The Toronto Maple Leafs were a very good team last season no matter how you look at it. But nothing stays the same and they have demonstrated almost the exact opposite tendencies through the first 22 games this season.
Last season, they were able to consistently roll their complete offence and not worry about individual performances, depending on their depth and having at least a couple players produce each game.
That led them to scoring a total of 206 goals at 5-on-5 — tying the highly-praised Tampa Bay Lightning for the league’s lead in 2018-19.
The way that the Leafs were able to get that large number of tallies was fairly simple: get to the front of the net for your shot attempts, since those are more likely to go in.
Among all 31 teams, Toronto sat third in high-danger shot attempts at 5-on-5, with a total of 830. Only the San Jose Sharks (831) and Carolina Hurricanes (900) were able to get more shots off in-tight.
Sacrificing quantity for quality was the Leafs’ identity last season and it clearly worked.
Overall, the team was able to get unblocked shot attempts in that high-danger area between the faceoff dots and close to the net. That led them to a +15% threat level — a metric developed by Micah Blake McCurdy to compare teams and players to league average — which was one of the best in the NHL.
Because of this strategy, the Leafs had the fourth-best expected goals for rate (2.55 xGF/60) in the league. It makes sense that shots taken closer to the net result in a better likelihood of becoming an actual goal, doesn’t it?
Comparing the 2018-19 team to this season’s is like comparing Curb Your Enthusiasm to The Big Bang Theory.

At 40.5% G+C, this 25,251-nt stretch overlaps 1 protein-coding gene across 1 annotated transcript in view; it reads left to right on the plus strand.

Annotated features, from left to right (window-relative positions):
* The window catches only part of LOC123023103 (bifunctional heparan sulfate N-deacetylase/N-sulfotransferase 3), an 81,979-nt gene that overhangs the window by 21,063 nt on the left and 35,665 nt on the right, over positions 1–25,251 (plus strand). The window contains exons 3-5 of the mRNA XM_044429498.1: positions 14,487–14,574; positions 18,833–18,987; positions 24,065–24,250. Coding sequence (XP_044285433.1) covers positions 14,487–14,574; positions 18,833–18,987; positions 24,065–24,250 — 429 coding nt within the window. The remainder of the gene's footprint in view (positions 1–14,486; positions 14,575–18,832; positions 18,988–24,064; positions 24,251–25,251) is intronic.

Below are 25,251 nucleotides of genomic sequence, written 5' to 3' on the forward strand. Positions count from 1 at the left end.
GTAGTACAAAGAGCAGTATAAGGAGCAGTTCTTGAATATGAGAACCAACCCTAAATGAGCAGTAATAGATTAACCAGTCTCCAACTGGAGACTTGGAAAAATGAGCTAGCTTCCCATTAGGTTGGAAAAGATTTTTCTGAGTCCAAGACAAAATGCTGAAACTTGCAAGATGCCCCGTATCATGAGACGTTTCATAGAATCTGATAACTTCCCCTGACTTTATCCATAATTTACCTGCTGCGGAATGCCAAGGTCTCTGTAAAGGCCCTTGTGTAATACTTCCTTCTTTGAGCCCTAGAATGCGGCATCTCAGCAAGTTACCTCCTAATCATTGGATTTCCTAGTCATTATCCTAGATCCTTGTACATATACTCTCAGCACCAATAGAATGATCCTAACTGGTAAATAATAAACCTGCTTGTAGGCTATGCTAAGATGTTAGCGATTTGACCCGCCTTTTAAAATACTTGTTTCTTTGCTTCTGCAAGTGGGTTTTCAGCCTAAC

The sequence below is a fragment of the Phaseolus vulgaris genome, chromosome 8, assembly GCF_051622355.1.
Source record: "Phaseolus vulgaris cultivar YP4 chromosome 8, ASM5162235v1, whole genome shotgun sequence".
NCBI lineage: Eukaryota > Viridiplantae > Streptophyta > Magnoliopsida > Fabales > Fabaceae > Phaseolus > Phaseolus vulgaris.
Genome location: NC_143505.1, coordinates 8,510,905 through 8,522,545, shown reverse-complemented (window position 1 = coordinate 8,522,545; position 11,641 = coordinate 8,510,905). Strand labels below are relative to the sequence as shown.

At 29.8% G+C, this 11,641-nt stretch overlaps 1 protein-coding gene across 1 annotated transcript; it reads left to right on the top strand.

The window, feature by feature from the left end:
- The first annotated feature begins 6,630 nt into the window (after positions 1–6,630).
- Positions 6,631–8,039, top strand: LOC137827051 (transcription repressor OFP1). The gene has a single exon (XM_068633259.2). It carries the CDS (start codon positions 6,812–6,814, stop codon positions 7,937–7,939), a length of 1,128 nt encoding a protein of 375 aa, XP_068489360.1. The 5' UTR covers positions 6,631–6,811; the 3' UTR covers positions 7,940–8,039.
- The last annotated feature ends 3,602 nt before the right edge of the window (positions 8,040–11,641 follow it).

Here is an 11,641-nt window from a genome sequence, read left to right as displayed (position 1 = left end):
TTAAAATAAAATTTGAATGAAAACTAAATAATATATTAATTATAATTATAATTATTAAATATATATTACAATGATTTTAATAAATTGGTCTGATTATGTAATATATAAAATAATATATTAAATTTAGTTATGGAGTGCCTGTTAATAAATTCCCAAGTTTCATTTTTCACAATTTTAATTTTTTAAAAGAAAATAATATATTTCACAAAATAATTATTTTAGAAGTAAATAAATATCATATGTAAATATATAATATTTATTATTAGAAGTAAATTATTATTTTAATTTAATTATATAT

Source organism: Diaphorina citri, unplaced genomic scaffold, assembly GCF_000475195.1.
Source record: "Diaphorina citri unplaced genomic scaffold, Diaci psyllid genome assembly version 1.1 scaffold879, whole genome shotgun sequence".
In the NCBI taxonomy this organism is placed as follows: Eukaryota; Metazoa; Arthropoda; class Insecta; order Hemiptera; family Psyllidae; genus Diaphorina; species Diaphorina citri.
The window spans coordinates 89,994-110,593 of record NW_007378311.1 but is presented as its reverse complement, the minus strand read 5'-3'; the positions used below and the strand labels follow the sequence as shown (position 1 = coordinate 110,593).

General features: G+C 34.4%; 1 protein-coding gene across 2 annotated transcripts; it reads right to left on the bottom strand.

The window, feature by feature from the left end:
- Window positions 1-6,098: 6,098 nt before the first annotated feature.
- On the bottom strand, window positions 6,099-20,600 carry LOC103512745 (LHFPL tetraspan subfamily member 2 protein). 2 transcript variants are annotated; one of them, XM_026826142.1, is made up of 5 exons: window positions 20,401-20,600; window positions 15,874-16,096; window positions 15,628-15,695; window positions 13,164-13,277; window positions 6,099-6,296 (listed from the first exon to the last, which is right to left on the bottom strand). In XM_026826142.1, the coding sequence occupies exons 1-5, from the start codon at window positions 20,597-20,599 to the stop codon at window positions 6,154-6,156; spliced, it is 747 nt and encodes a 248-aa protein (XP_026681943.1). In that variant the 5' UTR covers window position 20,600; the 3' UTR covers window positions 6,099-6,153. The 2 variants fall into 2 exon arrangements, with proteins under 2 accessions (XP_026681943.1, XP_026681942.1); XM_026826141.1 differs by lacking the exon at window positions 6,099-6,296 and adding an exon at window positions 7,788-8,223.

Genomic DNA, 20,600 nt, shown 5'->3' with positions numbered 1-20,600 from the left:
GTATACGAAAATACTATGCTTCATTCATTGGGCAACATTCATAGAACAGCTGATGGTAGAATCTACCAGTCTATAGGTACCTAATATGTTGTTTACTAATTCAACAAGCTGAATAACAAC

Looking close to the exact opposite of each other — except the left side of the blue line — the graphics above tell the story of the Leafs’ offence at 5-on-5 between the two seasons. The entire team has not been generating enough in areas where they are likely to see their shot attempts become goals.
Like a swinging pendulum, the Leafs are drawn towards the outside of the offensive zone to get their shots off. This has been a significant reason why they have not been able to get the production similar to last season.
The shot attempt rate (CF/60) is still among the best in the league but the quality and expected goal rate (xGF/60) of those shots have decreased in a catastrophic way.
A lot of that has to do with where — and whom — the shots are coming from.
Vaguely hinted at in this year’s heatmap of unblocked shots, the majority of the Leafs’ attempts are coming from the defencemen stationed on the blue line.
Even though Tyson Barrie has played more minutes than forwards like Auston Matthews and William Nylander, to even be within the same region of individual shot attempts (iCF) is absurd considering the Leafs’ talent up front.
With defencemen like Morgan Rielly, Jake Muzzin, and Barrie controlling the puck and getting shots off, that’s less of the offensive chances given to the highly-skilled forwards that Toronto employs.
But when the forwards do get those high-danger chances, they’re able to score on the majority of them. With 24.56 per cent of their high-danger shot attempts becoming a goal, only the Nashville Predators have a higher shot percentage in the “home plate” area in the NHL.
Considering that amount of turnover, it’s odd that this team continues to keep their shots from distance.
This decision — if it is on purpose — has led the Leafs to their bottom-tier expected goals rate. Very few teams are actually successful in this “pepper the net from extremely far away” strategy.
Comparing quality and quantity among teams, it’s an extremely clear picture of how teams are getting their offensive chances.
Teams such as the Vancouver Canucks, Carolina Hurricanes, and Pittsburgh Penguins can get the majority of chances while also keeping them to a high quality and have been rewarded for it this season.
Even if the Leafs rack up some wins in this upcoming road trip, but continue this tactic of long-distance shooting, the floor beneath them should eventually fall. It just seems illogical on the most basic instincts to attempt more shots from the blue line than they do close to the net.
Last year, it appeared the Leafs decided that getting shots off from in close was their optimal way of scoring more goals than the opponent, but something clearly changed and the team is in a free fall because of it.
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